Cancer and remote residents

This page has information for remote residents about cancer.

You can get help near your home, or you may need to go to a hospital for treatment.

To find out more about cancer, read a cancer journey flipbook.

Or you can watch a chapter in the following language videos:

Tests for cancer

There are some tests you can do in your community that may be able to tell you if you have certain types of cancer. These are called screening tests.

They are different from tests your doctor might do if you have symptoms of cancer. 

Breast screening 

The BreastScreen mobile bus goes to some communities for women to have a breast screening. 

Find out more about the BreastScreen mobile bus.

Bowel screening 

If you are over 50 years old you can have a free bowel test. You can do this in your home.

Find out more about the bowel screening test.

Cervical screening

The renewed National Cervical Screening Program will start on 1 May 2017. The human papillomavirus (HPV) screening test will become available on the Medicare Benefits Schedule and be recorded through the National Cancer Screening Register. This will replace the Pap test.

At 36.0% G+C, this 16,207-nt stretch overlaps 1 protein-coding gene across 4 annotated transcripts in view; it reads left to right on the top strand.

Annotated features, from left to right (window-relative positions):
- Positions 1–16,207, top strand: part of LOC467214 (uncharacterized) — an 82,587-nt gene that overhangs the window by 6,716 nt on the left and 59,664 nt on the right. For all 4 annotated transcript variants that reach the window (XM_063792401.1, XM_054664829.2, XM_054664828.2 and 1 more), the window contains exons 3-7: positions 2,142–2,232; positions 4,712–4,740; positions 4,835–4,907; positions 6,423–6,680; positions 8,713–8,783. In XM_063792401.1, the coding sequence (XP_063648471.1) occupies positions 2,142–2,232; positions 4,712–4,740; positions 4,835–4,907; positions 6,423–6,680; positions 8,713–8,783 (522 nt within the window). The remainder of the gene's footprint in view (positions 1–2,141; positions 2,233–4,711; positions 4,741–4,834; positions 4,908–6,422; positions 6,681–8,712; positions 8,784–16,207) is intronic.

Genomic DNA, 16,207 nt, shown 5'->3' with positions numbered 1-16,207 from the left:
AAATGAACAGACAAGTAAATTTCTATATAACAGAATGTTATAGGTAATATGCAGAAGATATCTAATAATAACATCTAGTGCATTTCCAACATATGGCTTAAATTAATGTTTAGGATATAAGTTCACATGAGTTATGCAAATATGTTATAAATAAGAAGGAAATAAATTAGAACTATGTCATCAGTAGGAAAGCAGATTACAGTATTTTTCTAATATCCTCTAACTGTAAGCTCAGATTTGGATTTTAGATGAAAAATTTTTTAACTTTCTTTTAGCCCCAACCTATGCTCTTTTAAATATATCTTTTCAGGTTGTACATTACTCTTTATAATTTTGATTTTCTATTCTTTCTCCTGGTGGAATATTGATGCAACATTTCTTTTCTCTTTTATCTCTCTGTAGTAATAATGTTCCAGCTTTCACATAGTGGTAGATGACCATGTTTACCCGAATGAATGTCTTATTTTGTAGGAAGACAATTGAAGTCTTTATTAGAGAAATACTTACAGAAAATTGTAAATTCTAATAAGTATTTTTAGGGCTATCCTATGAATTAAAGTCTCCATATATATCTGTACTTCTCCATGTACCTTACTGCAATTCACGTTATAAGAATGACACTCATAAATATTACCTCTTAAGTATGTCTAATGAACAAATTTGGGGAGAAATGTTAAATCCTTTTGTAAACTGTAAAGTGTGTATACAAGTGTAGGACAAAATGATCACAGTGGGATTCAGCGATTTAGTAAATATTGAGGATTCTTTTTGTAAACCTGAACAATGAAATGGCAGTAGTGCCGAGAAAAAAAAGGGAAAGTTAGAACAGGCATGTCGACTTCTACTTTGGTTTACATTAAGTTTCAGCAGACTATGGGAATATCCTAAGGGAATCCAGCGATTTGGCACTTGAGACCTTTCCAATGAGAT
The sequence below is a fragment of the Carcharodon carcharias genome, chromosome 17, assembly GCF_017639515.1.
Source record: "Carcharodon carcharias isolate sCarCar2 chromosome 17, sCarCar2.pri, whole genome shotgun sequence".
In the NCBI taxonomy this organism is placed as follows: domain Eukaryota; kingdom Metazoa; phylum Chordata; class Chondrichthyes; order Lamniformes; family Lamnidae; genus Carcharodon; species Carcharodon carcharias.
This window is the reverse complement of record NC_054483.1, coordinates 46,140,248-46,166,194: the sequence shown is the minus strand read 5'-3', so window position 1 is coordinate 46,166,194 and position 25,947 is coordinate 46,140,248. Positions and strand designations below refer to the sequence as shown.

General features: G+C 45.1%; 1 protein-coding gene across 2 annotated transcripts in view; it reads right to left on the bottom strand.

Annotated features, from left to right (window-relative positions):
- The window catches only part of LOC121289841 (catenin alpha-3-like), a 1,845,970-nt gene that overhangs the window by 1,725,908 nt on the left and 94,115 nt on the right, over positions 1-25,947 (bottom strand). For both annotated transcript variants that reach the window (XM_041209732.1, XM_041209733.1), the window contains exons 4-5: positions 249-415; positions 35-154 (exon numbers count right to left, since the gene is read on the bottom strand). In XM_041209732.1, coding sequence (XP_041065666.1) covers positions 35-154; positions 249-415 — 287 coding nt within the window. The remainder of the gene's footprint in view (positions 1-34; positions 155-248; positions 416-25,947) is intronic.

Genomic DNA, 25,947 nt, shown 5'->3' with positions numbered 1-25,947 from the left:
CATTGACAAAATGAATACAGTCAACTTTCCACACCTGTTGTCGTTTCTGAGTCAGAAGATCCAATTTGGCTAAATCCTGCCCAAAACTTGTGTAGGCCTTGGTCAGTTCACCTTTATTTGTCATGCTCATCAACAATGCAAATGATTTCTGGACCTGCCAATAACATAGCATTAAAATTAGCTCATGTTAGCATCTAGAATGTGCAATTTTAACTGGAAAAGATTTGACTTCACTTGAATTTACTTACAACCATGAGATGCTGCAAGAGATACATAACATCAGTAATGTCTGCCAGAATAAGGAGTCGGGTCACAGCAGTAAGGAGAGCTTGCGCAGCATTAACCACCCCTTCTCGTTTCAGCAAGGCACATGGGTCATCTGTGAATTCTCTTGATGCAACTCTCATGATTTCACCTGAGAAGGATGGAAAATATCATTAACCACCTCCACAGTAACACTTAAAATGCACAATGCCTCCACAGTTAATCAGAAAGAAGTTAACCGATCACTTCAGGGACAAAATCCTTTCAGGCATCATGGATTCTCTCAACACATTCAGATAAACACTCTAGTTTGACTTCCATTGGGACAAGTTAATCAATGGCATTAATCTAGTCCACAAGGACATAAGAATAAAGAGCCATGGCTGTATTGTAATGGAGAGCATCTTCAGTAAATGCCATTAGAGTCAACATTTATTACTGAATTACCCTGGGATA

All women aged between 25 and 74 years, both HPV vaccinated and unvaccinated, should have an HPV test every five years.

Find out more about cervical screening or go to the Australian Government Department of Health's National Cervical Cancer Screening Program website.

Being diagnosed and treatment

If you are diagnosed with cancer you will have to travel to hospital in Darwin or Alice Springs to see a doctor who will plan your treatment.

Depending on your cancer, you may need to have treatment at the Royal Darwin Hospital or the Alan Walker Cancer Care Centre in Darwin.

It is normal to feel frightened or scared when going to hospital. 

There are Aboriginal liaison officers, Aboriginal health workers and interpreters there to help you feel comfortable.

Go to cancer services in the NT to find out more about cancer.

Last updated: 28 November 2017